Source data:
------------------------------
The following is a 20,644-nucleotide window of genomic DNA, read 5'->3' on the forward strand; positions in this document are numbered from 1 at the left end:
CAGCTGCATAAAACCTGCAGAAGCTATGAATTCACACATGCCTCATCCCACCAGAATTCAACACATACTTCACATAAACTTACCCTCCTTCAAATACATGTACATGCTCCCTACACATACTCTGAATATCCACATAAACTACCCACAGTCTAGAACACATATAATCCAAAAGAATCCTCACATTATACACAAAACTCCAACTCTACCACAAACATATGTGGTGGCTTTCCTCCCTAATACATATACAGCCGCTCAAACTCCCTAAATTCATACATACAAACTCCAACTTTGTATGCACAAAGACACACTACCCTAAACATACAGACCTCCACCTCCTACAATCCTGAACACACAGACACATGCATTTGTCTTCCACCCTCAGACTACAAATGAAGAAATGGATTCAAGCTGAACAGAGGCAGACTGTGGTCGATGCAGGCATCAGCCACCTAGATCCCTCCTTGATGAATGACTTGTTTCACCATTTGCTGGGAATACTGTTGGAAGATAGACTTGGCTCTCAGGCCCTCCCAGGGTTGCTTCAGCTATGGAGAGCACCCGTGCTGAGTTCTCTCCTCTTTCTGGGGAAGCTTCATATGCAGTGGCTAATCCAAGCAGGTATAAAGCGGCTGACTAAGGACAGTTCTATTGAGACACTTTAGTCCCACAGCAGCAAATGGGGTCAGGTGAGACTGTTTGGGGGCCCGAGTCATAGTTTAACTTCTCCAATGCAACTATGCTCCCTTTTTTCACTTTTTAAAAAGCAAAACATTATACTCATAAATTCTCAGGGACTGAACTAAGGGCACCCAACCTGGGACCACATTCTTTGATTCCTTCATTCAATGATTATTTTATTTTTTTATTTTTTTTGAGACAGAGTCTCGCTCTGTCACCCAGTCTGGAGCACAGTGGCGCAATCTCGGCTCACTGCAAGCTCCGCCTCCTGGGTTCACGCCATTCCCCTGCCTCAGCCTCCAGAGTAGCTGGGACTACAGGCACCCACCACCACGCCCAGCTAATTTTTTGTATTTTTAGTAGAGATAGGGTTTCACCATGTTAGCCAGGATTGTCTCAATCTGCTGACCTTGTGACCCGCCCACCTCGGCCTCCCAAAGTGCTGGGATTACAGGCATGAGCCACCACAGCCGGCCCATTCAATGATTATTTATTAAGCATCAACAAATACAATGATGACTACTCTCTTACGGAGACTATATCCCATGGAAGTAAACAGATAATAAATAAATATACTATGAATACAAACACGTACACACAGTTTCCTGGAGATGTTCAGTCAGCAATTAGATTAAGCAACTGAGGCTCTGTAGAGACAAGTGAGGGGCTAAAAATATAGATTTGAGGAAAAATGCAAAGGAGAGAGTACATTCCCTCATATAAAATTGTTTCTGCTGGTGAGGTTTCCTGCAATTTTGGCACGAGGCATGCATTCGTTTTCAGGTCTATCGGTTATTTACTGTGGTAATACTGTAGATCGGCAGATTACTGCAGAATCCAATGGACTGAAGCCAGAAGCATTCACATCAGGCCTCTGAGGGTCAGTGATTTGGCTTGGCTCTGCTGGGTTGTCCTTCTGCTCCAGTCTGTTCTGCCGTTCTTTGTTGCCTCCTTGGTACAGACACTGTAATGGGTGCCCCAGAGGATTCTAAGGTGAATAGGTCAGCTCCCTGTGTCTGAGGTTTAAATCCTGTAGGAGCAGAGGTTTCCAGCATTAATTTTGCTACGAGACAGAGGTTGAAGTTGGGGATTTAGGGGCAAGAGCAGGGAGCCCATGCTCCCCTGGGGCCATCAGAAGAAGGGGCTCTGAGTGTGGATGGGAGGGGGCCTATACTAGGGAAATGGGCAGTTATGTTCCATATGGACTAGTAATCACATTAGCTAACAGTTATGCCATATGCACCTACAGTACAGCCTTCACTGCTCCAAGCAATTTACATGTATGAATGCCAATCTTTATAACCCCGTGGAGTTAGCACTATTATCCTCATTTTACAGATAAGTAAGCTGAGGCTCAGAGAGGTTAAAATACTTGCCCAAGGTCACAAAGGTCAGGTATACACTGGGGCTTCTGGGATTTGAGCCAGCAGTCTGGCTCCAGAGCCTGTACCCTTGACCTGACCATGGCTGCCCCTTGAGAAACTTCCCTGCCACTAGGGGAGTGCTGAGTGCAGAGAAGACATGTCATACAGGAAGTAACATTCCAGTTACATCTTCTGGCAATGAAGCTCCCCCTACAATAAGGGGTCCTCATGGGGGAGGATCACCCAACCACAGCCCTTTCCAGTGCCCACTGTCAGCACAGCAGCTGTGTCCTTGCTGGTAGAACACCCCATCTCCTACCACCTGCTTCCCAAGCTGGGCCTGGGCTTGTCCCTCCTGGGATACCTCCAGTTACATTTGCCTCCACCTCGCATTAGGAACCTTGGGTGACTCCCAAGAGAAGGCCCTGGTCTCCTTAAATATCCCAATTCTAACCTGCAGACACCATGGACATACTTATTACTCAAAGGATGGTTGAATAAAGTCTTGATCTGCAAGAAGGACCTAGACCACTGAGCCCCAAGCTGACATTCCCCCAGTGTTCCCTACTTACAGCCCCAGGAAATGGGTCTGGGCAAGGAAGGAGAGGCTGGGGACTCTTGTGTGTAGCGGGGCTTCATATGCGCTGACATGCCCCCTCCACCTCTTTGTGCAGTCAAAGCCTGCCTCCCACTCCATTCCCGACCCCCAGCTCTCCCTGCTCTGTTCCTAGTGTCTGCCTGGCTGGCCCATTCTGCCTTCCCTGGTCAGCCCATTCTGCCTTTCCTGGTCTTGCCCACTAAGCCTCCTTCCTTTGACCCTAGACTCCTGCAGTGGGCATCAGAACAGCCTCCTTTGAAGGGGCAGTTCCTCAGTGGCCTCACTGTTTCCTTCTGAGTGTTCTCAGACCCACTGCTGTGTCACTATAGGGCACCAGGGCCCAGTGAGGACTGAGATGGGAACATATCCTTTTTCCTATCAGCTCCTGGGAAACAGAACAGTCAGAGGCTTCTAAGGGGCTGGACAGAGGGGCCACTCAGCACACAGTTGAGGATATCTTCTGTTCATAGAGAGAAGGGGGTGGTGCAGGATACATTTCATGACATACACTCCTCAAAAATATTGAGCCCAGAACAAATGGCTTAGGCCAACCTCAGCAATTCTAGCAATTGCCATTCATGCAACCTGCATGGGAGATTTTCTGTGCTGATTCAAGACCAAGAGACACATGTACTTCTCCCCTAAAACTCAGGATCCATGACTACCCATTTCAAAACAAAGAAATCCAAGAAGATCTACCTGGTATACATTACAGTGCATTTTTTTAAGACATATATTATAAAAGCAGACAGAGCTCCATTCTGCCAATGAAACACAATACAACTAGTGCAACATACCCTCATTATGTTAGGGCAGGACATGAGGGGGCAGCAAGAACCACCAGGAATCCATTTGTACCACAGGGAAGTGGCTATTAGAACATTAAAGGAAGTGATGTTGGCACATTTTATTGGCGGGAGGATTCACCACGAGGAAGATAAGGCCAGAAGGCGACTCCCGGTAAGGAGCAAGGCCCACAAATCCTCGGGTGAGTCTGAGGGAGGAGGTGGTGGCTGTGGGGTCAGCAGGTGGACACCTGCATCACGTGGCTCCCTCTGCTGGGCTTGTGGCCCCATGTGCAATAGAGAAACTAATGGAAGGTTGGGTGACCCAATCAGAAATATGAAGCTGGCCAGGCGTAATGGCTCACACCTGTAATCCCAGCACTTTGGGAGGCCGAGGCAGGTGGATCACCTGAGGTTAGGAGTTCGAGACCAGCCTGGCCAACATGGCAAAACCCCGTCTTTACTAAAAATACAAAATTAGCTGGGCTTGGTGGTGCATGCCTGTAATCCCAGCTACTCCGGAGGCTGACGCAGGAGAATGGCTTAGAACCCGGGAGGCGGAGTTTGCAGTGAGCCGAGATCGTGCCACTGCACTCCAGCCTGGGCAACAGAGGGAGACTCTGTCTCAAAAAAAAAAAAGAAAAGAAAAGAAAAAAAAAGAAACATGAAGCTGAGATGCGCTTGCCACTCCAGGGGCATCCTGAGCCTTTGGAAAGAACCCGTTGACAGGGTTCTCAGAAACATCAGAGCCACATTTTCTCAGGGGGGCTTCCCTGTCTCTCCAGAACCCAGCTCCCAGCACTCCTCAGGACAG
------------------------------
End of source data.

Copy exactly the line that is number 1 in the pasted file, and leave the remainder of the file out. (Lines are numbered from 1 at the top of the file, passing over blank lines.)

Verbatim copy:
The following is a 20,644-nucleotide window of genomic DNA, read 5'->3' on the forward strand; positions in this document are numbered from 1 at the left end: